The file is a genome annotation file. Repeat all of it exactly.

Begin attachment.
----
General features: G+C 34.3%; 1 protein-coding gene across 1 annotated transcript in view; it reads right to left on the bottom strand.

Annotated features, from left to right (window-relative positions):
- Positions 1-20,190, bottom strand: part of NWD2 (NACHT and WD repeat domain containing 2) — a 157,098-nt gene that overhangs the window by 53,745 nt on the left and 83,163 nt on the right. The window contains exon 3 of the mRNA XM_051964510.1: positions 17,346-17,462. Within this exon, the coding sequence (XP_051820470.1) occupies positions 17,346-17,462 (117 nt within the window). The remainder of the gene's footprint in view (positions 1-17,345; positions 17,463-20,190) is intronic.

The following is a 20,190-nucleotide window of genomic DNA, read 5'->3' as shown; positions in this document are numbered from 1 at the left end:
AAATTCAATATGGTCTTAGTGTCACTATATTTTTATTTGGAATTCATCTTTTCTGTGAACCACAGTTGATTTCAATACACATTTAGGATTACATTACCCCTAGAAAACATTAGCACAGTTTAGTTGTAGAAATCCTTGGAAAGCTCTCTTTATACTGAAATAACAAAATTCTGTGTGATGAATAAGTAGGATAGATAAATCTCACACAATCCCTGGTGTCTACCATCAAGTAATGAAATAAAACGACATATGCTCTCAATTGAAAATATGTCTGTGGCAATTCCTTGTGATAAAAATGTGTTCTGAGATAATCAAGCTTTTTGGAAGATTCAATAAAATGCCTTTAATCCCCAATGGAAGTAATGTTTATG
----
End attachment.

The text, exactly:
General features: G+C 34.3%; 1 protein-coding gene across 1 annotated transcript in view; it reads right to left on the bottom strand.

Annotated features, from left to right (window-relative positions):
- Positions 1-20,190, bottom strand: part of NWD2 (NACHT and WD repeat domain containing 2) — a 157,098-nt gene that overhangs the window by 53,745 nt on the left and 83,163 nt on the right. The window contains exon 3 of the mRNA XM_051964510.1: positions 17,346-17,462. Within this exon, the coding sequence (XP_051820470.1) occupies positions 17,346-17,462 (117 nt within the window). The remainder of the gene's footprint in view (positions 1-17,345; positions 17,463-20,190) is intronic.

The following is a 20,190-nucleotide window of genomic DNA, read 5'->3' as shown; positions in this document are numbered from 1 at the left end:
AAATTCAATATGGTCTTAGTGTCACTATATTTTTATTTGGAATTCATCTTTTCTGTGAACCACAGTTGATTTCAATACACATTTAGGATTACATTACCCCTAGAAAACATTAGCACAGTTTAGTTGTAGAAATCCTTGGAAAGCTCTCTTTATACTGAAATAACAAAATTCTGTGTGATGAATAAGTAGGATAGATAAATCTCACACAATCCCTGGTGTCTACCATCAAGTAATGAAATAAAACGACATATGCTCTCAATTGAAAATATGTCTGTGGCAATTCCTTGTGATAAAAATGTGTTCTGAGATAATCAAGCTTTTTGGAAGATTCAATAAAATGCCTTTAATCCCCAATGGAAGTAATGTTTATG